Trump’s inspector general purge and the death of dissent
For six weeks, the Trump administration has executed a stealthy attack on oversight, knee-capping inspector general offices of their apolitical leadership. Most have been quietly revealed late on a Friday night, in hopes of skirting under the radar and avoiding scrutiny. After all, what non-COVID news can possibly survive 48 hours to be lamented by a general public by the time everyone has changed into their work pajamas on Monday? Though strategically avoiding the spotlight, the administration has become comfortable with boldly obstructing oversight, so it will no doubt continue unless Congress acts decisively to put a stop to it.
First came the ousting of Michael Atkinson, the intelligence community inspector general, in early April. Atkinson was famously the one who notified Congress last September of the whistleblower complaint — which he was legally obligated to do — that led to the impeachment inquiry. Then, only days later, Trump removed the acting inspector general of defense, who had been tapped by Congress to oversee the distribution of funds under the coronavirus relief measures. In early May, Trump fired Christi Grim, the inspector general for the Department of Health and Human Services, while the deputy assistant secretary for preparedness and response was in the process of filing a whistleblower complaint over the corrupt and hapless pandemic response.
And then last Friday, Trump notified Congress of the removal of Steve Linick, the State Department’s inspector general. This was reportedly done at Secretary Mike Pompeo’s urging to ensure a friendlier IG was at the helm so Pompeo could avoid accountability in at least two investigations Linick was pursuing into his actions. The investigations reportedly reveal bad behavior at both a personal and policy level — from Pompeo’s misuse of State Department staff for family errands, to his approval of arms sales to Saudi Arabia over the objection of Congress (Pompeo now denies he knew about the investigations).
Each of these sackings was undertaken as part of a coverup of fraud and abuse at the highest levels, but their impact will reverberate with damage to the very structure of oversight throughout these agencies at every level.
They won’t just have a chilling effect on reports of fraud against the most powerful. Replacing the anti-corruption and oversight boss of an organization with a political sycophant undermines the most basic trust in these offices. This means no civil servant will feel comfortable reporting any form of abuse or violations at all. In the best of times, dissenting against policies or practices in a federal agency is an uphill battle. In the emerging reality, dissenters will see only defeat and danger ahead.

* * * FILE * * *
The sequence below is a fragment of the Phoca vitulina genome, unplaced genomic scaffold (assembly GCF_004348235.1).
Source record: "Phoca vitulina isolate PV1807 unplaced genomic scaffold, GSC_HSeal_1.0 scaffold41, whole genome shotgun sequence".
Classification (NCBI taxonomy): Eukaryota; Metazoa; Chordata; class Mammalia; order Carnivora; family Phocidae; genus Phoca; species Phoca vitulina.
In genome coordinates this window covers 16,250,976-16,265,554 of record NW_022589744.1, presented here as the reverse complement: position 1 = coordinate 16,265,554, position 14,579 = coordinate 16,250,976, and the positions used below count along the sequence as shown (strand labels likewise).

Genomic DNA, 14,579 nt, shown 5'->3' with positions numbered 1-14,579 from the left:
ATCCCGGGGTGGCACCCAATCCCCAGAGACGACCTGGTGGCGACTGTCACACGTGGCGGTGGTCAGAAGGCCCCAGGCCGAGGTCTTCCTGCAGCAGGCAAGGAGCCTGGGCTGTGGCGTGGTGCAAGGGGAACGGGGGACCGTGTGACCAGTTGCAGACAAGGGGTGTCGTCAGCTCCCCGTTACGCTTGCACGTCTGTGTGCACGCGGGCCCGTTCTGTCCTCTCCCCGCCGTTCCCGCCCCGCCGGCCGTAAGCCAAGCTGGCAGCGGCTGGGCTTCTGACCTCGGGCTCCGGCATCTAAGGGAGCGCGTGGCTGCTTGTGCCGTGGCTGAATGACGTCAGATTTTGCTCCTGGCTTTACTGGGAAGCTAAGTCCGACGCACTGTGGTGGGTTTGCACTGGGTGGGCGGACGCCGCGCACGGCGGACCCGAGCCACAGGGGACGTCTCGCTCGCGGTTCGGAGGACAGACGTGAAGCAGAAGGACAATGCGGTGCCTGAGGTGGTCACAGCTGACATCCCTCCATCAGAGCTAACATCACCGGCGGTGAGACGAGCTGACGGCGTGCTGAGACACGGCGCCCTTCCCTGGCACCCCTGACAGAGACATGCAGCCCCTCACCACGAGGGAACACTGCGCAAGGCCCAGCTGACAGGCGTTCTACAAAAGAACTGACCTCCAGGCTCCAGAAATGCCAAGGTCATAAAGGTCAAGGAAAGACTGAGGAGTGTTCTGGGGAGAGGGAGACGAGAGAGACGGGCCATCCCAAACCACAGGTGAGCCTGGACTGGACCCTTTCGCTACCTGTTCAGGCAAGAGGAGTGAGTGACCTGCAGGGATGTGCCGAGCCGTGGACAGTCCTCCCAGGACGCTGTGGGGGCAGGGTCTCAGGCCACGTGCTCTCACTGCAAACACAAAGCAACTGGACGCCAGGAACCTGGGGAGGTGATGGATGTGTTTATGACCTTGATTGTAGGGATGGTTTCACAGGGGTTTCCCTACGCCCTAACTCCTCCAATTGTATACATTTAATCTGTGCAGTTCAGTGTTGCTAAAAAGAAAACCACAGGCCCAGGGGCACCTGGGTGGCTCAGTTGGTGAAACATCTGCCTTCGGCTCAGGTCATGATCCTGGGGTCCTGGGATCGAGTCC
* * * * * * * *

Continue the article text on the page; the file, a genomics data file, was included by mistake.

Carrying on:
The State Department inspector general’s office holds an important but generally mundane role of investigating complaints of waste, fraud, and abuse; inspecting embassies and posts around the world; and conducting special audits to ensure effective, efficient, and economical operations.
It isn’t sexy work, but it’s a vital check on a large and sprawling organization responsible for critical national security. Effective inspectors general prevent the hijacking of state tools for personal exploitation and gain. It is steady and constant work, like weeding a garden, because once corruption takes root, it spreads, infesting an organization. Like any weed, corruption is easier to prevent than to root out later.
Inspectors general address and monitor safety and security as well. In the case of the State Department, this means holding embassies and bureaus to account for meeting the standards required to keep our diplomats and development professionals safe, even in innately dangerous environments. Sometimes this means ensuring our embassy walls are strong enough to withstand an actual physical attack or making sure a fire or natural disaster won’t leave our staff stranded in a death trap. Not all violations are nefarious or corrupt. Even more are unintentional but dangerous oversights. The oversight exercised by the Department’s inspector general is critical to ensure the effectiveness, security, and well-being of more than 70,000 employees deployed across the globe, and that is necessary to enable them to conduct vital work on behalf of the American people.
Throughout my career, I’ve watched the U.S. government try in vain to help root out corruption in partner countries where we expend millions of dollars in aid money. If the assault on these dull but essential bureaucratic protections continues unabated, we are dangerously close to becoming one of these hopelessly corrupt federal bureaucracies ourselves, and the security of not only our federal government staff but our very national interests are at greater risk. Take the danger now emerging at the State Department with its undermined oversight and roll it out across the entire federal government, and that is the situation this administration is willfully placing us in.
Destroying the credibility and effectiveness of the inspector general system is more powerful and damaging than retaliating against a single whistleblower. It destroys the very tool that encourages and enables effective whistleblowing in the first place. It is both a functional and symbolic closing of the opportunity for dissent against wrongdoing, mishap, and threats to the effectiveness of our government agencies. The message it sends is clear: speak up to your peril. Raise alarm to no end. Looking out for our national interest is futile, if that runs counter to the interests of anyone in power.
If the administration gets away with this dismantling of oversight authorities, it will have gotten away with killing dissent. A government without avenues for dissent is a dangerous authority indeed.